At times Gilbert writes like an existentialist writer deeply involved in human life and open to meditating on the vagaries of the human condition.  At times he even sounds like a pessimist of the Schopenhauerian school of philosophy.  I really liked the following, which you will certainly not find in your average self-help or spiritual book:

So we're a tragic species because we are dying from the day we're born, because we are susceptible to so many genetic and infectious diseases, because we have two types of brain that together can drive us crazy and to commit great cruelties and allow terrible injustices, because we want, yearn and grieve to connect.  But the open acknowledgement of this is not the road to despair, but the call to compassion.  If life is like this, how can we train our brains to bring some meaning and genuine joy into our lives? (Ibid., p. 76)
There, then, is absolutely nothing new when this chapter ends with the author's contention that developing a compassionate mind is a way of trying to create "certain patterns in our brains that organize our motives and thoughts in ways that are conducive for our own and other people's well-being."  (Ibid., p. 87)  Siddhartha Gautama said all this, and indeed said it better, nearly 2,500 years ago.

Thursday, January 06, 2011

A Little Bit of Compassion 3


A snowy Kilmore Road, Artane, December 25th,  2010
It is rather hard for us humans to reflect on the nature of our own consciousness, or even on the nature of our own humanity as we are part of that very cycle of life which we are striving to understand in evermore detail.  However, through the powers of our imagination and intelligence, we have achieved much in this regard by expanding our knowlege of all of nature that surrounds us as well as much insight into and indeed some knowledge of what our consciousness is.  I am always struck by the proven fact of modern physics that the observer himself or herself influences the results.  Bearing all this in mind, let us proceed with our consideration of Profesor Paul Giulbert's book The Compassionate Mind (Constable, London, 2010).

In Chapter 2, Gilbert teases out the implications of our having evolved within what he terms the "flow of life." (passim).  We're a complex species which has evolved, he argues, on the one hand to search for an almost elusive, and sometimes ill-defined (my words here) individuality and yet on the other for a connectedness, a conformity and a belonging.  Our sense of awareness can be both a blessing and a curse - thereby we reach the heights og creativity and yet see that our very feet are made of sand - nothing lasts.  And so, our author names his second chapter "The Challenges of Life."  Now, which one of us could not write book-length volumes on this broad and universal topic?

In an effort to help us re-connect with the "flow of life" from which we have become disconnected, Gilbert outlines three basic interacting emotion regulating systems within ther human make-up.  This is the first time I've heard them called by the names our author gives them, but I believe it is essentially useful and important for us to know what they are and what they mean:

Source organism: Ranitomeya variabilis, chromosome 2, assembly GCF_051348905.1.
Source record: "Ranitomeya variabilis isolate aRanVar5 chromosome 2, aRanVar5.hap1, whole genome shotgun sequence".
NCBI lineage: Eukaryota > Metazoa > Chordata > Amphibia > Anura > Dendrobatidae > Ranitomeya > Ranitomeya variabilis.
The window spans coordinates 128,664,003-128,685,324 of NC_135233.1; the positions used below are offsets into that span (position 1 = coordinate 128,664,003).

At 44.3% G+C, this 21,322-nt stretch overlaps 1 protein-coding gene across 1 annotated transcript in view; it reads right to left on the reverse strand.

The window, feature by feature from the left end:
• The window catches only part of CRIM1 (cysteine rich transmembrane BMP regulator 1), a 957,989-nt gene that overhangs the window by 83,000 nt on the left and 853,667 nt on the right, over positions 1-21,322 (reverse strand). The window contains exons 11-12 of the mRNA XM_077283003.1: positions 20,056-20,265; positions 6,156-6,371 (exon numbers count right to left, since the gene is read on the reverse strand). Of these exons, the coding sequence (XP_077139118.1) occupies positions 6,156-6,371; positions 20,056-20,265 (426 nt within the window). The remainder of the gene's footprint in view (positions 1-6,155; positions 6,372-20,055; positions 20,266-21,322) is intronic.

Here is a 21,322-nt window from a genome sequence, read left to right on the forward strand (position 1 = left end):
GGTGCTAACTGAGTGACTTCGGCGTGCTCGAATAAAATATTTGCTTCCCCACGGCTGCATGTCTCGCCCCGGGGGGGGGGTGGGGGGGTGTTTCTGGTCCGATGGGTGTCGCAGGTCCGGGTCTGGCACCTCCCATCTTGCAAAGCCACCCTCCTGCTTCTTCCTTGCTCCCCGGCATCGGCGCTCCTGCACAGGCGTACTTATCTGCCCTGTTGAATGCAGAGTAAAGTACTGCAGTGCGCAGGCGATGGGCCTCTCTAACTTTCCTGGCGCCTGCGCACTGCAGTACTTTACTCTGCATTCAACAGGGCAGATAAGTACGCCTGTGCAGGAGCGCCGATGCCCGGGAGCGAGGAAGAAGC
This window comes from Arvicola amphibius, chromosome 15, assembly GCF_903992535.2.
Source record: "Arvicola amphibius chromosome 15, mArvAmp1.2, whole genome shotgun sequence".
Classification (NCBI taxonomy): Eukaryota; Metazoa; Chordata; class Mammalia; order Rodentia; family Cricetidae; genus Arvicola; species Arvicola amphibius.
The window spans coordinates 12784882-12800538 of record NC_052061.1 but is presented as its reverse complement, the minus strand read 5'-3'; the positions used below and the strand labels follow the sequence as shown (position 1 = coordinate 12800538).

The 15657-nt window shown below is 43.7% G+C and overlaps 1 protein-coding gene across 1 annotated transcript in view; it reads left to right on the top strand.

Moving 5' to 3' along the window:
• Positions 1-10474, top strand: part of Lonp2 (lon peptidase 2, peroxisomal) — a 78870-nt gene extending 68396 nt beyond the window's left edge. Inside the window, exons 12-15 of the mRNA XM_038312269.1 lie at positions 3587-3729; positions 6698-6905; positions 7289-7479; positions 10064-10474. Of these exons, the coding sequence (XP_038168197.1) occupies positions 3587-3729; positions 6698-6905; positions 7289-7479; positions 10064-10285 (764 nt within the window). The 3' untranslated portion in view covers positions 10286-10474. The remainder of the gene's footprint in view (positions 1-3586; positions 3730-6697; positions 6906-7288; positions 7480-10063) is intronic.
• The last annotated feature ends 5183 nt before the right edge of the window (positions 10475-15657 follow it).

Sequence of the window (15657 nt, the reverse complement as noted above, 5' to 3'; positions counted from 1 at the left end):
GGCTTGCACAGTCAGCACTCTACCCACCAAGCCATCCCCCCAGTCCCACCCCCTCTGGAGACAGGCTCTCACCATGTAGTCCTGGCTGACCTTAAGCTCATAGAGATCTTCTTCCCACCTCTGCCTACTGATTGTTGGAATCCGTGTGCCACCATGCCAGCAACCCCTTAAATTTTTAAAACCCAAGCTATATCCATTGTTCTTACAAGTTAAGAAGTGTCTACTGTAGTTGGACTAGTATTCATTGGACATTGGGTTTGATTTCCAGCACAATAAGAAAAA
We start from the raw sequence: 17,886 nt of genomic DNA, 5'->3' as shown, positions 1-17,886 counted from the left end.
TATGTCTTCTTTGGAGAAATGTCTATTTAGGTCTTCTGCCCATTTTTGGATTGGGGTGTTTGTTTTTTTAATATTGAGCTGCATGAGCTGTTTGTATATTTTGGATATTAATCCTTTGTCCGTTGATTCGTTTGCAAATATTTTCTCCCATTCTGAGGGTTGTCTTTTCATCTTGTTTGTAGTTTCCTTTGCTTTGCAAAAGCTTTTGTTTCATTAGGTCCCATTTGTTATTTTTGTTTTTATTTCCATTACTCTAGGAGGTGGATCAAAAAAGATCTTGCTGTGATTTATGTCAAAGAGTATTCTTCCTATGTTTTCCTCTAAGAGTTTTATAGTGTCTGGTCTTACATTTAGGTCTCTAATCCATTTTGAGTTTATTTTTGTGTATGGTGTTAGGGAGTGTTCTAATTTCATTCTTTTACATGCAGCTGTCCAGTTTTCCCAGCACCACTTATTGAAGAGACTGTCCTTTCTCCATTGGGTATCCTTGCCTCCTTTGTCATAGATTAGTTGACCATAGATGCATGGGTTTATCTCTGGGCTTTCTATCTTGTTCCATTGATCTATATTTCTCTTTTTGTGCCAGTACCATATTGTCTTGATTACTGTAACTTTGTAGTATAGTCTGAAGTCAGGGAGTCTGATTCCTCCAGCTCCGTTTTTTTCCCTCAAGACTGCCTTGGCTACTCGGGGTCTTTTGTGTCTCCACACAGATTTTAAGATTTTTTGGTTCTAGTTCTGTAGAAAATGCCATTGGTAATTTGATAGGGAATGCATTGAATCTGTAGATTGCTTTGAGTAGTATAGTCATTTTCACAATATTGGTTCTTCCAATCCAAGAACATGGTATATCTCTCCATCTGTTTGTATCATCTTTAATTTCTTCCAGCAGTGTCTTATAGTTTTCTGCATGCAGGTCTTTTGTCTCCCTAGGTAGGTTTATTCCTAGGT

1 The Threat and Self-Protection System

This more or less does what it says on the tin.  The function of this system is to pick up on threats quickly, and consequently it gives us bursts of feelings such as anxiety, anger and disgust.  I encounter all of these in my work as a Learning Support Teacher where I am running an anger management group as well as an anxiety management group.  When I was at a college we called this the "fight or flight" response in our stone age bodies.  Without doubt this particular emothion regulating system evolved as a protection system.  Let us listen to the words of Professor Gilbert here:

In fact, you might be surprised to learn that the brain gives more priority to dealing with threats than to pleasurable things.  The threat system operates with particular brain networks, one ofr which is the amygdala (from the Latin for almond).  You have one of these groups of neurons on each side of your brain behind each ear.  The amygdala is a fast-acting processor that picks up of things of importance to us, especially threatening things. (Op. cit., p. 25)
2 The Incentive and Resource-seeking System:

Christmas pudding, 25th Dec., 2010
This emotion regulating system gives us all of our positive feelings.  These feelings guide, motivate and encourage us to seek out resources that we will need to survive and prosper.  We are all motivated by and find pleasure in seeking out nice things like food (especially rich and tasty food), sex (I need not say much about this), comforts of all types, clothing, fashion, friendships, status, promotion, recognition in various areas of life and so on.  Our ambitions come in here, and not a little ego I should think.

3. The Soothing and Contentment System:

This, our professor says, is very difficult to describe, but basically it would seem to be our ability to relax and let go, to chill out and be content, and to be uncaught up in the other two systems.  Now this is very hard to do indeed, given that the other two systems are so hard-wired into us.  There are no feelings of hyped-up joy or elation here.  No, it is the very opposite to that.  It is akin to the feelings we get when we practise meditation.  It's an instinctive - though very hard to access given its interplay with the other two systems - ability to live in the now.   What further complicates this system is that it is linked to affection and kindness - all the mammalian brain stuff.  Affection and care and love from others continue to soothe us throughout our lives.